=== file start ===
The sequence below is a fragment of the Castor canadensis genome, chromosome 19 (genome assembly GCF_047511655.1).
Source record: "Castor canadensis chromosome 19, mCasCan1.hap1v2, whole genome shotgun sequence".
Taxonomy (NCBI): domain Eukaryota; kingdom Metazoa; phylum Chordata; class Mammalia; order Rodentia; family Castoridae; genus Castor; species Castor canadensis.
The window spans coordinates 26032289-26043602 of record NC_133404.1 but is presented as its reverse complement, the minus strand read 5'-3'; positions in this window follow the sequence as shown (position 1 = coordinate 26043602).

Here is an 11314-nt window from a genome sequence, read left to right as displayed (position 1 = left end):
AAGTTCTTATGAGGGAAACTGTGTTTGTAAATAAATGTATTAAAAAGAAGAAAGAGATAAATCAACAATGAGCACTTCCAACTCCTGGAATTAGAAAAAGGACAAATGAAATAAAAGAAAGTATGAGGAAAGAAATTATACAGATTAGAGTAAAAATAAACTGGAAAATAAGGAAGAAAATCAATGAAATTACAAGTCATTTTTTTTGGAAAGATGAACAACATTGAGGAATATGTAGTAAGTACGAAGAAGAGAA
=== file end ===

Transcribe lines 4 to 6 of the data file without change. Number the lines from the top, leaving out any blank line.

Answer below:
The window spans coordinates 26032289-26043602 of record NC_133404.1 but is presented as its reverse complement, the minus strand read 5'-3'; positions in this window follow the sequence as shown (position 1 = coordinate 26043602).

Here is an 11314-nt window from a genome sequence, read left to right as displayed (position 1 = left end):
AAGTTCTTATGAGGGAAACTGTGTTTGTAAATAAATGTATTAAAAAGAAGAAAGAGATAAATCAACAATGAGCACTTCCAACTCCTGGAATTAGAAAAAGGACAAATGAAATAAAAGAAAGTATGAGGAAAGAAATTATACAGATTAGAGTAAAAATAAACTGGAAAATAAGGAAGAAAATCAATGAAATTACAAGTCATTTTTTTTGGAAAGATGAACAACATTGAGGAATATGTAGTAAGTACGAAGAAGAGAA